'Jesus could not have been born when they say he was born...' explains Biddulp. 'And there is no historical evidence for the "massacre of the innocents". Besides, Herod was dead four years before Jesus was supposedly born. And the Virgin Birth? Completely made up. The word used in the original testaments meant "young woman", which was mistranslated into Greek as "virgin"d. And the doctrine of transubstantiation, and the Holy Trinity, celibacy, and Papal Infallibility - all of it invented by the Roman Catholic Church...and all of it nonsense.'

'Faith', he continues, spitting out the words, 'is just an excuse for cowardice and irresponsibility. People don't want to face up to the truth.'

If only The Truth were so easily faced. Blabbery Trotskyites, blustery patriots, and self-assured playwrights could produce reams of it - enough to overwhelm whatever secrets might be hidden in Vatican vaults.

But truth is as hard to confront as it is to suppress. Even in the 21s century, truth does not expose herself readily. She hides as easily in a mountain of information as a desert of ignorance.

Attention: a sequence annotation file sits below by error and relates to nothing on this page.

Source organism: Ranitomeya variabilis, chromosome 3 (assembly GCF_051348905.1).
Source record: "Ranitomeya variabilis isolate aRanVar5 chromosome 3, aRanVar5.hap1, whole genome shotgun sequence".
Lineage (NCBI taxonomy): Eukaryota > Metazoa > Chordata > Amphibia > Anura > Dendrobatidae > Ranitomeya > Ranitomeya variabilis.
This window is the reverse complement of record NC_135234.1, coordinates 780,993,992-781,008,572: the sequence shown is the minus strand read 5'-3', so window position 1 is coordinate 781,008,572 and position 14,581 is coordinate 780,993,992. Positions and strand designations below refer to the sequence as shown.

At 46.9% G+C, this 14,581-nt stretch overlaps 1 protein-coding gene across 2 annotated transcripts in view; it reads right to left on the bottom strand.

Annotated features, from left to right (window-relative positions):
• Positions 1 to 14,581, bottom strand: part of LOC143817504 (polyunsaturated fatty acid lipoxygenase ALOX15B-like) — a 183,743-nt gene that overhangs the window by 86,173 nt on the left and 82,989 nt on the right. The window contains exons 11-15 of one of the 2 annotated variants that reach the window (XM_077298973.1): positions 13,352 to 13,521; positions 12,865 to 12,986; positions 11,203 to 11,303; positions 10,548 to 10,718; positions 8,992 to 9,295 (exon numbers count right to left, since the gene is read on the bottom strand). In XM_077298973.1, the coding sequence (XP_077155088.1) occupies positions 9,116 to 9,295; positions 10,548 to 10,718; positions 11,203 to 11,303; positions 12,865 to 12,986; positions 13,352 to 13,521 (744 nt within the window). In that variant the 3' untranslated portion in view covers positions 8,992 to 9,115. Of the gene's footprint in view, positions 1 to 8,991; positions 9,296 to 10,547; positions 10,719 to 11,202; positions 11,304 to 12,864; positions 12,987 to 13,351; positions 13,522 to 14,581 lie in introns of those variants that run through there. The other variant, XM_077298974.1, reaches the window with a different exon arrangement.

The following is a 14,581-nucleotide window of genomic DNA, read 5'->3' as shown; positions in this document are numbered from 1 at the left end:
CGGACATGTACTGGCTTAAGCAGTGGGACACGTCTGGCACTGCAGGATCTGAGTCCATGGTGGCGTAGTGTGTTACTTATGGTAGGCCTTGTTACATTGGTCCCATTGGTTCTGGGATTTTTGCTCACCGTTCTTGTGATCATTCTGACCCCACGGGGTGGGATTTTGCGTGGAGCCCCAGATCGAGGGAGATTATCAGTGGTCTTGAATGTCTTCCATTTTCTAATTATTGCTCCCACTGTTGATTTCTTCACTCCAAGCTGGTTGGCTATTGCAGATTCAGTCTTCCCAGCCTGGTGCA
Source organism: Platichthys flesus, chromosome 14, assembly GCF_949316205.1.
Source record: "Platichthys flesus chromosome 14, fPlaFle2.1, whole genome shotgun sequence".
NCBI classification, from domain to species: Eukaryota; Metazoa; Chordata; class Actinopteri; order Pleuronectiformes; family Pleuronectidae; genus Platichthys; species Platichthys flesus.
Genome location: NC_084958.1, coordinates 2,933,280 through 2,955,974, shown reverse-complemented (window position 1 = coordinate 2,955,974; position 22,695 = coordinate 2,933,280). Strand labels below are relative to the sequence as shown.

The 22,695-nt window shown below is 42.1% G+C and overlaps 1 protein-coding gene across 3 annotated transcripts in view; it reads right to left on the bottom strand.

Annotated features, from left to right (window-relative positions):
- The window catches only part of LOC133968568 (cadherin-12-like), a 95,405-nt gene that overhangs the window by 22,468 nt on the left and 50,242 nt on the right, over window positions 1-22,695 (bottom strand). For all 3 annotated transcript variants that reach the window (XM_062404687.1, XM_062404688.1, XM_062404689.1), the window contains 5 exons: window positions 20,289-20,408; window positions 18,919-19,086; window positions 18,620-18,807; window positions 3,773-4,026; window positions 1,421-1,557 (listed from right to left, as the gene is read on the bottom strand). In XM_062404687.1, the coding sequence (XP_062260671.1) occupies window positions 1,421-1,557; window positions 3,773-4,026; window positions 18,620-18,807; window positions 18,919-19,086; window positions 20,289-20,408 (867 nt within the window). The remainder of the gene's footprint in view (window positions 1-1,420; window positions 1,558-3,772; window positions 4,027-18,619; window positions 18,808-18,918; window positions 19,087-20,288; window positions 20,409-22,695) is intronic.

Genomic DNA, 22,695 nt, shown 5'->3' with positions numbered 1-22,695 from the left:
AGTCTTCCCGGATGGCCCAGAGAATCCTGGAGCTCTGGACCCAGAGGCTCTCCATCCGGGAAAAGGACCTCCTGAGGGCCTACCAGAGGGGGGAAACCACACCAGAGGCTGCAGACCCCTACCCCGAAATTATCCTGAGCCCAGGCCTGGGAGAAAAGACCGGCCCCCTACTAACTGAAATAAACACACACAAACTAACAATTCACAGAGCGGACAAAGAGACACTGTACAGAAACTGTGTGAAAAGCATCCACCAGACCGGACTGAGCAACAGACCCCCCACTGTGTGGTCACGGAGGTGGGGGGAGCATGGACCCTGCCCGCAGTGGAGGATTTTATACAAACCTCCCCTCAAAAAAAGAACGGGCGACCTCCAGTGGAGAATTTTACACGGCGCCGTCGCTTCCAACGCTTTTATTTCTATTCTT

Even in this Information Age, dear reader, there are questions for which the World Wide Web hath no answers, and problems for which not even Janet Yellen - the best-known public servant since Pontius Pilate - hath no solutions...

And for every tiny fragment of truth you find...there are some dozen bloody fools who went bankrupt and mad...were crucified by their own hands and now rant in some particularly sweaty corner of Hell.

The vacationers offer only token resistance. 'Religion is very useful,' says one. 'Without it there would be moral anarchy.'

'I don't care what you say,' says another. 'I still believe.'

What a pity.

As for The Truth, God only knows. But it would have been such a better play if the others had put up a good fight. Catholic scholars and Bible thumpers alike have been debating these points for centuries.

Surely they could have given the know-it-all Mr Whitemore a good thumping. They're very good at it.

'What that play needs is a good Jesuit,' Elizabeth remarked.

Bill Bonner is the President & Founder of Agora Inc, an international publisher of financial and special interest books and newsletters.